Biomedical Microdevices

, Volume 12, Issue 1, pp 145–151

Patterning alginate hydrogels using light-directed release of caged calcium in a microfluidic device

Authors

  • Bor-han Chueh
    • Biomedical EngineeringUniversity of Michigan
    • Department of ChemistryStanford University
  • Ying Zheng
    • Biomedical EngineeringUniversity of Michigan
  • Yu-suke Torisawa
    • Biomedical EngineeringUniversity of Michigan
  • Amy Y. Hsiao
    • Biomedical EngineeringUniversity of Michigan
  • Chunxi Ge
    • Periodontics and Oral MedicineUniversity of Michigan
  • Susan Hsiong
    • School of Engineering and Applied ScienceHarvard University
  • Nathaniel Huebsch
    • School of Engineering and Applied ScienceHarvard University
    • Harvard-MIT Division of Health Sciences and Technology
  • Renny Franceschi
    • Periodontics and Oral MedicineUniversity of Michigan
  • David J. Mooney
    • School of Engineering and Applied ScienceHarvard University
    • Biomedical EngineeringUniversity of Michigan
    • Macromolecular Science & Engineering programUniversity of Michigan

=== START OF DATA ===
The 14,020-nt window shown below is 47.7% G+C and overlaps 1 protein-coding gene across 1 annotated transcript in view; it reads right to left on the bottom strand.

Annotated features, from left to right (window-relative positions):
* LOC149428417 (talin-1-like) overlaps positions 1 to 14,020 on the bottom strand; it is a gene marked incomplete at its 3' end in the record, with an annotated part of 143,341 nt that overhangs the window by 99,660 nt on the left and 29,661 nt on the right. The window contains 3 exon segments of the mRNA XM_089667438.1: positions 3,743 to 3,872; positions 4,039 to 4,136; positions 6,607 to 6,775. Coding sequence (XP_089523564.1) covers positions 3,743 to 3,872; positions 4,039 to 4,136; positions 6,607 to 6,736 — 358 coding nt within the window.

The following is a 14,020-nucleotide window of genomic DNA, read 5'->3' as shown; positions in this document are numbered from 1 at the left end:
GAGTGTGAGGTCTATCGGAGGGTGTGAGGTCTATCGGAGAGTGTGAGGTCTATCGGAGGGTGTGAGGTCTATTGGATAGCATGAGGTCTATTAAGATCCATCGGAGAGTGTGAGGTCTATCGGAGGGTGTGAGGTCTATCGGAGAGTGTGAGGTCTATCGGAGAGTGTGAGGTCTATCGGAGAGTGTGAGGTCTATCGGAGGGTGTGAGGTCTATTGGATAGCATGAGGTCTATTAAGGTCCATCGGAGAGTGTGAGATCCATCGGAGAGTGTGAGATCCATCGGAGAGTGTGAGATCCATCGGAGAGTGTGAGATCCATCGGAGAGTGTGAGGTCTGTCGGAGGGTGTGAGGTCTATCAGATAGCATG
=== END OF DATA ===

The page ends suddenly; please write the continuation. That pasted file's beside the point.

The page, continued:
Article

DOI: 10.1007/s10544-009-9369-6

Cite this article as:
Chueh, B., Zheng, Y., Torisawa, Y. et al. Biomed Microdevices (2010) 12: 145. doi:10.1007/s10544-009-9369-6

Abstract

This paper describes a simple reversible hydrogel patterning method for 3D cell culture. Alginate gel is formed in select regions of a microfluidic device through light-triggered release of caged calcium. In the pre-gelled alginate solution, calcium is chelated by DM-nitrophen (DM-n) to prevent cross-linking of alginate. After sufficient UV exposure the caged calcium is released from DM-n causing alginate to cross-link. The effect of using different concentrations of calcium and chelating agents as well as the duration of UV exposure is described. Since the cross-linking is based on calcium concentration, the cross-linked alginate can easily be dissolved by EDTA. We also demonstrate application of this capability to patterned microscale 3D co-culture using endothelial cells and osteoblastic cells in a microchannel.

Keywords

MicrofluidicsAlginateHydrogelEndothelial cellsOsteoblastic cellsCaged calcium

Copyright information

© Springer Science+Business Media, LLC 2009